What do you get when you cross wild hogs with tax cuts and the Second Amendment? If you guessed week seven of the 88th General Assembly, then you’re correct.
House members began an eventful week on President’s Day, which since 2001, is also recognized as Daisy Gatson Bates Day in Arkansas. We passed a resolution to honor the life and legacy of Bates, who worked as a civil rights leader and advisor to the “Little Rock Nine” as they integrated Central High School in 1957.
A government mandate to require Arkansans to buckle up in the back seat of a vehicle failed to pass the House on Tuesday with a vote of 34-57. House Bill 1356 is an unnecessary intrusion into the private lives of Arkansans, and would have established a $25 fee for adults caught not wearing a seat belt in the back seat.
A tax cut trio is en route to the Arkansas House, after the full Senate passed three measures on Tuesday. Senator Gilbert Baker's Senate Bill 274, a used car tax reduction which raises the exemption on used car sales from $2,500 to $5,000. Senator Bill Sample's Senate Bill 275, a manufacturers' utility tax cut which cuts the sales tax manufacturers pay on natural gas and electricity from 3.25 percent to 2.75 percent. Senator Larry Teague's Senate Bill 276, a grocery tax reduction which cuts the sales tax on groceries by a half-cent.
A bill designed to create a sales tax holiday for the purpose of back to school shopping was approved Wednesday by the Arkansas House with a 90-3 vote. Rep. Matthew Shepherd’s House Bill 1369 would exempt items such as clothing and school supplies from state sales tax the first weekend of August every year. Establishing a tax-free weekend for school shopping will allow working families, teachers and school districts to save money and better provide for students. Most surrounding states already have a similar tax-free weekend in effect. The bill now heads to the Senate for consideration.
Tax cuts will help transform our state into an economic engine for business growth and private sector job creation. In the coming weeks, the Arkansas House and Senate will negotiate which tax cuts to send to the Governor’s office to sign. What’s crucial to remember is cutting taxes does not translate into cutting essential services. Any tax cut measure passed by each chamber and approved by the Governor will be spent from the administration’s projected 2.5 percent growth in state spending. Instead of increasing state spending, we need to cut taxes and stimulate economic development.
Meanwhile, the State Agencies and Governmental Affairs House Committee has begun to review about a dozen proposals for constitutional amendments. The General Assembly is allowed to refer up to three measures to the 2012 ballot for voters to consider. One notable amendment is by Senator Jason Rapert, which would require a 75 percent majority of both legislative chambers to pass a tax increase. Most taxes, including the sales tax, can be raised with only a 51 percent majority. However, the income tax and some other taxes already require a 75 percent majority.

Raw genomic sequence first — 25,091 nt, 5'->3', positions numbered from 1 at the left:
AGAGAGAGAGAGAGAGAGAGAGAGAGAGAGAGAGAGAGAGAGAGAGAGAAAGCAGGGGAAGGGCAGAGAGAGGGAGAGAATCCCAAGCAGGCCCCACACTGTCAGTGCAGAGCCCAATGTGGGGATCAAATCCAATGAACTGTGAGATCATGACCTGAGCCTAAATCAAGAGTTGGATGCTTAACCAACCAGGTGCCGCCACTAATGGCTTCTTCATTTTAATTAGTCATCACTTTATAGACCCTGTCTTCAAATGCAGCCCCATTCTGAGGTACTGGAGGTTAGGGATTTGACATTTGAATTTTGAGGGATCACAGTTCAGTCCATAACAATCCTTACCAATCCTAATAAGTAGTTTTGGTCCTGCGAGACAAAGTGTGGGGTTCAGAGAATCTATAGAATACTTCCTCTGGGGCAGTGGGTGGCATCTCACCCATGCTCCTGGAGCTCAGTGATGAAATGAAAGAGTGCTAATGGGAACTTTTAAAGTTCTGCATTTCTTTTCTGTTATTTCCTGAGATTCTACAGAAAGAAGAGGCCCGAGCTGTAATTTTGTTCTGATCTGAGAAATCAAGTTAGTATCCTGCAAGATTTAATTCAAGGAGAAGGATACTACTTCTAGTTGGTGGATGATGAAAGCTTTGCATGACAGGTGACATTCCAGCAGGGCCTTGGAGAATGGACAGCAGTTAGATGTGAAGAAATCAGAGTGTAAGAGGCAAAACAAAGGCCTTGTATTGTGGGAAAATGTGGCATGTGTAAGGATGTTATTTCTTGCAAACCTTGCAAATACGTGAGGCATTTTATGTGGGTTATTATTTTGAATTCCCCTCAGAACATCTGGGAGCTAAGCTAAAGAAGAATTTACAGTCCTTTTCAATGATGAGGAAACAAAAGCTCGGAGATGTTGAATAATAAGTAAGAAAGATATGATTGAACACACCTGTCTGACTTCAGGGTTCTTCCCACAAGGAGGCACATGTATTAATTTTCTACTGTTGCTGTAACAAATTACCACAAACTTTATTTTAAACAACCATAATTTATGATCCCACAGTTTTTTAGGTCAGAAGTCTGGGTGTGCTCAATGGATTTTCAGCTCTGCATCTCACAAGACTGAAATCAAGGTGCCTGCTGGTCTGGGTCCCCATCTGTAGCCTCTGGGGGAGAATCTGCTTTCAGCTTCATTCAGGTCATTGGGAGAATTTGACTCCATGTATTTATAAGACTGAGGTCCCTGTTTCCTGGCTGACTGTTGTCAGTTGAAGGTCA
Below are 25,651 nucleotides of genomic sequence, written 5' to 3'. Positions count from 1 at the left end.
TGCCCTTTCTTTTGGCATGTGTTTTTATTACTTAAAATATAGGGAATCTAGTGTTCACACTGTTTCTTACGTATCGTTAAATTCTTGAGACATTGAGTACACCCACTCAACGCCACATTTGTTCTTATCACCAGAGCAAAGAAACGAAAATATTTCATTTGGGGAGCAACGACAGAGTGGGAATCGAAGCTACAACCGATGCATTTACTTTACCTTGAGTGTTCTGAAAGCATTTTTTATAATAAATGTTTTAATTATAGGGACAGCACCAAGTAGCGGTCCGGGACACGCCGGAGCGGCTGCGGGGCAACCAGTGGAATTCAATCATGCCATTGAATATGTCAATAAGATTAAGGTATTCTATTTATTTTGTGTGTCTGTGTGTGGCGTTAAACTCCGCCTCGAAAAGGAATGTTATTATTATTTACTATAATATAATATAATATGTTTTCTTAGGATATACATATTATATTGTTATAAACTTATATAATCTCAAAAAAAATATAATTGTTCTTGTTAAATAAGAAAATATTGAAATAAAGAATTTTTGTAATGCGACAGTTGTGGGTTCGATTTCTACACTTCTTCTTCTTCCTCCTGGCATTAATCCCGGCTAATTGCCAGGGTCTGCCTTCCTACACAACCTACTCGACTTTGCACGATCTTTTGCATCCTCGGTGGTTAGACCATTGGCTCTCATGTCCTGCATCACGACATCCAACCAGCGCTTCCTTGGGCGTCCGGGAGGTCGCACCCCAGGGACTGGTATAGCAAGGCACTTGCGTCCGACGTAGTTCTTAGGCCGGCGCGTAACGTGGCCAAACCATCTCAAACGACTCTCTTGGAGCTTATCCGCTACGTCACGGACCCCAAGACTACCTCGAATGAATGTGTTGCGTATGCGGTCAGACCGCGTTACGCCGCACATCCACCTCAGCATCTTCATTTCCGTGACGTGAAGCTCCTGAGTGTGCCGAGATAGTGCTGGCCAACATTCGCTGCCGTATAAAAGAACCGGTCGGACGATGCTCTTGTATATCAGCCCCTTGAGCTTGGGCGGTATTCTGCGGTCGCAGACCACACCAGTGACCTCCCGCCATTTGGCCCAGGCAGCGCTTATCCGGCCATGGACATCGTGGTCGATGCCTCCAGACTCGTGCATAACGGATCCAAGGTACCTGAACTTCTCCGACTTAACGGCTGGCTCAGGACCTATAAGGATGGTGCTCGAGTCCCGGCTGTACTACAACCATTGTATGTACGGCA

The House State Agencies Committee also considered a bill by Rep. Jon Hubbard Wednesday which would deny state benefits to illegal immigrants except in emergencies. This is a bill I fully supported. Unfortunately after hours of debate, the bill failed in committee with a party line vote of eight Democrats voting no and 9 Republicans voting yes.
While a thunderstorm was brewing outside the Capitol on Thursday, inside lawmakers passed a resolution to finish legislative work by April 1 and return for a “sine die” on April 27. A “sine die” is the final adjournment of the legislative session. We have a number of critical issues to tackle in the final five weeks of the session including highway funding, prison reform and congressional redistricting.
A Senate bill to strengthen Second Amendment rights was passed Thursday in the Arkansas House. The measure prevents cities or counties from taking up guns in case of emergency declared by the governor.
On Thursday, we passed a measure making it illegal to release a hog into the wild. Violators would face a $1,000 fine. Supporters of the bill say Arkansas’ wild hog population has exploded in recent years, which is ironic seeing as though we live in “Razorback Country.”
What to watch for:
· House Speaker Robert Moore revealed a $2.8 billion highway program which includes a proposal to raise the state diesel tax by 5 cents a gallon and another proposal to impose a temporary half-cent sales tax. According to the proposal, the diesel tax would be referred to voters in a special election next year while the half-cent sales tax increase would be placed on the November 2012 general election ballot.
Since commencing the session in January, lawmakers in the Arkansas House of Representatives have filed 607 bills as of Friday afternoon. Only 146 bills from the Legislature have been signed into law by Governor Beebe. The deadline to file bills is Monday, March 7.
As your Representative, I am honored to serve you in the Arkansas House of Representatives. Please feel free to contact me with any questions or concerns you may have. My email is firstname.lastname@example.org
I also encourage you to visit www.arkansashouse.org where you can watch committee meetings and proceedings happening on the House floor from anywhere in the state